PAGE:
It is covered well in other questions that sacrificing one creature cannot fulfill the requirements for two abilities that are both activated abilities (have 'Sacrifice a creature: do something', like Falkenrath Aristocrat), or other costs ("As an additional cost to cast Altar's Reap, sacrifice a creature"), but can cause multiple triggered abilities (like Zulaport Cutthroat's).

However, there's one other type of sacrifice that some cards call for; when you're commanded to ("Target opponent sacrifices a creature" as in Cruel Edict), or optionally "may sacrifice" (like Brain Gorger).

Are those "commanded to" or "optionally may" actions costs (and therefore must have a creature sacrificed specifically to it and no other cost), or some other sort of trigger?

A complete example: I have a Falkenrath Aristocrat and a Bane Alley Blackguard in play. An opponent casts Cruel Edict on me. Can I sacrifice the Bane Alley Blackguard to the Falkenrath Aristocrat's ability (she gains indestructable for the turn and a +1/+1 token), and have fulfilled the requirements for what Cruel Edict needs me to do?

  • 1
    On Cruel Edict, "sacrifice" is an instruction, not a cost.
    – ikegami
    Apr 24, 2017 at 22:27
  • I'm not convinced this is a duplicate - the question is trying to confirm differences in terminology, even if the result is the same.
    – corsiKa
    Apr 25, 2017 at 14:15
  • @corsiKa From the other question: "if a card requires a creature to be sacrificed, but that creature has a 'Sacrifice this creature for X' ability, do you get the sacrifice benefit when you sacrifice it for the other requirement?" This is the exact thing being asked here. Though I think that the "different costs" question that the other one is marked as a duplicate of is not comprehensive enough, because it talks about "costs" in the title.
    – GendoIkari
    Apr 25, 2017 at 14:35
  • @GendoIkari Yes, but in this case the confusion is whether those "commanded to" or "optionally may" are the same as an ability. We know that they are, but if THAT piece of confusion was cleared up he wouldn't be asking, obviously.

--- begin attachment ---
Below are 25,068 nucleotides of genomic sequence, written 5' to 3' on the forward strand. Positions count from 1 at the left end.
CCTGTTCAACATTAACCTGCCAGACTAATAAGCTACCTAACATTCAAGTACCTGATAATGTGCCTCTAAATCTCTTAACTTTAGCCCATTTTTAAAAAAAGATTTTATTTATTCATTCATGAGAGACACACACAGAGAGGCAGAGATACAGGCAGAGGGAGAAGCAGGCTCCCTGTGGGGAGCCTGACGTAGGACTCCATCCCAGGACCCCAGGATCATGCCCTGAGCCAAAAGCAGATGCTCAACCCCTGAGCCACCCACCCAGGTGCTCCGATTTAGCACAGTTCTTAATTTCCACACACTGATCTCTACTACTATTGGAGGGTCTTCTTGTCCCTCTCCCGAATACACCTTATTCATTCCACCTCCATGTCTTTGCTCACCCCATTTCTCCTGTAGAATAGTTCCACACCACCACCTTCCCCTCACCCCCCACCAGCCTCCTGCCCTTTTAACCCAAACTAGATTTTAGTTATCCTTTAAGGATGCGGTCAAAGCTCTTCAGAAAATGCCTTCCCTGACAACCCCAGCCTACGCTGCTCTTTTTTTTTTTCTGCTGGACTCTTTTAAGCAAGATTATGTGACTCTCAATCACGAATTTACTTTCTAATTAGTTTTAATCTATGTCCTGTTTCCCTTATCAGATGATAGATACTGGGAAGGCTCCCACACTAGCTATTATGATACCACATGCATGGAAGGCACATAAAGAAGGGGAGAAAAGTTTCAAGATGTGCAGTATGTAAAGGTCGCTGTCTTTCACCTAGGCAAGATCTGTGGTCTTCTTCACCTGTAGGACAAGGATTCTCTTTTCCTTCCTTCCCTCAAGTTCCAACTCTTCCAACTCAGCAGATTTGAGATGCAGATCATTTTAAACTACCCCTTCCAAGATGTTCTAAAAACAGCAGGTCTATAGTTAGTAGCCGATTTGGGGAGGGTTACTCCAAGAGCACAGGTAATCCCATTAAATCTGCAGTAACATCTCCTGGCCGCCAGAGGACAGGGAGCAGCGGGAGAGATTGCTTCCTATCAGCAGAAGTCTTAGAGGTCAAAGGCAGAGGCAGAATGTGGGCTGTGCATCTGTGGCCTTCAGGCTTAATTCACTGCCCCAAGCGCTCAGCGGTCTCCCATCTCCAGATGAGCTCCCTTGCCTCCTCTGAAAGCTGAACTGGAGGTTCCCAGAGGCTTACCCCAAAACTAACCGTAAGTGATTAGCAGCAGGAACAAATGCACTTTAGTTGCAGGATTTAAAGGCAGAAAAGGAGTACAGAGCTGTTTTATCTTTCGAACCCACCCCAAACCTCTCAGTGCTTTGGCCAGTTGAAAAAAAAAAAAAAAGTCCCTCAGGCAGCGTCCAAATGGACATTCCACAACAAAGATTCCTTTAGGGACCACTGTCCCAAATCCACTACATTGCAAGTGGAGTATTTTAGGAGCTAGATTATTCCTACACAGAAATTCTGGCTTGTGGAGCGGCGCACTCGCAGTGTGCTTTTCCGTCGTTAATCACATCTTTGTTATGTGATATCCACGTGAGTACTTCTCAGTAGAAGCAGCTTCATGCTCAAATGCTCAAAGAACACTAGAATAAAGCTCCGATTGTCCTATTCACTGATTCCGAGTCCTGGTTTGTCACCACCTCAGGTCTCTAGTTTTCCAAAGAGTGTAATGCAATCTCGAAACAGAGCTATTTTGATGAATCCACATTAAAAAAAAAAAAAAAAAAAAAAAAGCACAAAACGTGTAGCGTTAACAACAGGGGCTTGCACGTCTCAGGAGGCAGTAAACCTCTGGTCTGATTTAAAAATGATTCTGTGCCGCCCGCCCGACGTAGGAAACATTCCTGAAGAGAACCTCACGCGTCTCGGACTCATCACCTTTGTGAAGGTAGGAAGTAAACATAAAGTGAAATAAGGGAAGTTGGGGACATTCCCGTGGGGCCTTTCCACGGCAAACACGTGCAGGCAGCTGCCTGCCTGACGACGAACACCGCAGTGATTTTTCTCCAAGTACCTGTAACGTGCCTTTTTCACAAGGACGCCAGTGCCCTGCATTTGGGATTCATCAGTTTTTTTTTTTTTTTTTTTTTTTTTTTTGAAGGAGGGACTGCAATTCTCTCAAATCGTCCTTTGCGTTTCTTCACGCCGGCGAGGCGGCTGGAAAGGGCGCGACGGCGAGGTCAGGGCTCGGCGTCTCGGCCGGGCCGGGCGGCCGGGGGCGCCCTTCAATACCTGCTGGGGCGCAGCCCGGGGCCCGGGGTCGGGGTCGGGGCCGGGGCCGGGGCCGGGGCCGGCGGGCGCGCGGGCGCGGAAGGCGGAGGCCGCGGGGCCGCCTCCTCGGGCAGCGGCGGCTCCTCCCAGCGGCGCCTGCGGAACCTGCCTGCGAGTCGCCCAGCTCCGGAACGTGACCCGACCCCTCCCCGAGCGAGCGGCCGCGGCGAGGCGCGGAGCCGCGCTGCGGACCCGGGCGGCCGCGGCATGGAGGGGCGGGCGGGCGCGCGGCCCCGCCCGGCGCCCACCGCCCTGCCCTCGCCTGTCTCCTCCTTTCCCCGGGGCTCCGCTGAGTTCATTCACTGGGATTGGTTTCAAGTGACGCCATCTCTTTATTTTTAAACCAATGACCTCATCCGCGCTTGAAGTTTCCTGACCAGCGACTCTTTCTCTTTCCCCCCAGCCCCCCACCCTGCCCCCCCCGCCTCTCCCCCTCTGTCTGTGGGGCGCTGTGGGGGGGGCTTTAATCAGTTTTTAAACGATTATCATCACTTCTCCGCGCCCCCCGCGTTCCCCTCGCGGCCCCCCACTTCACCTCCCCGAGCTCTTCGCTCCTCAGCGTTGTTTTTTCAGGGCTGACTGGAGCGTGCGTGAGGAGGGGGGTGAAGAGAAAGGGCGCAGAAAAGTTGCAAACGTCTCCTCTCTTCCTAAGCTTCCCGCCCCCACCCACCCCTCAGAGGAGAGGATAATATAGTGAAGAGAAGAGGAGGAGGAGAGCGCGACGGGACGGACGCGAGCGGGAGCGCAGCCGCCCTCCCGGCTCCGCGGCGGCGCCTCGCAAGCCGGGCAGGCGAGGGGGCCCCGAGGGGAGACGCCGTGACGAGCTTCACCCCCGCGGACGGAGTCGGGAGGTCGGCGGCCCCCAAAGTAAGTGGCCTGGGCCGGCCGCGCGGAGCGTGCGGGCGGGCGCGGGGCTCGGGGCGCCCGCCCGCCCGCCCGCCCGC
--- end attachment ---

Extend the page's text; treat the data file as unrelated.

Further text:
– corsiKa
    Apr 25, 2017 at 14:55
  • @corsiKa Using the example given by the OP: Cruel Edict has an instruction to sacrifice. Falkenrath has an activated ability with a cost of sacrifice. This combination of "spell instruction" and "cost" is the same combination of things asked about in the last paragraph of this question.
    – Rainbolt
    Apr 25, 2017 at 20:54

2 Answers 2


No, you can't do that, because it is still essentially the same "can't sacrifice creature twice for 2 things", even if only one if an activated ability.

One way to reason it is to think about it with the stack. When an ability or spell is resolving from the stack, it has to fully resolve before doing anything else and it resolves separately from anything else resolving.

So, here you have Cruel Edict on the stack. If you let it start resolving, you can't activate the Aristocrat's ability until it finishes. If you activate the ability in response, the creature is sacrificed to put the ability on the stack. It resolves, then the Edict wants to resolve, and it needs its own sacrifice.



Cruel Edict instructs you to sacrifice a creature when it resolves.

Falkenrath Aristocrat's ability instructs you to sacrifice a creature as part of its activation.

You must sacrifice a creature each time you are instructed to sacrifice a creature[1].

We might say "I sacrifice this creature to activate Falkenrath Aristocrat's ability", but that's not entirely correct. Sacrificing the creature doesn't activate the ability; sacrificing the creature is part of activating the ability. You must start to activate the ability before you pay the cost, so you must be in a position to activate the ability before you can pay the cost.

You can't activate Falkenrath Aristocrat's ability while Cruel Edict is resolving, so you can't pay the cost to activate the ability when Cruel Edict is resolving. It must be activated before or after.

If you let Cruel Edict resolve, the creature you chose to sacrifice to it will not be available to sacrifice should you later choose to activate Falkenrath Aristocrat's ability.

If you activate Falkenrath Aristocrat's ability before Cruel Edict resolves, the creature you sacrifice to pay the the cost to activate the ability won't be around to sacrifice to Cruel Edict when it resolves (forcing you to sacrifice your remaining creature, Falkenrath Aristocrat).

  1. Instructions must be followed it possible. That said, inability to pay costs render activations and castings illegal.

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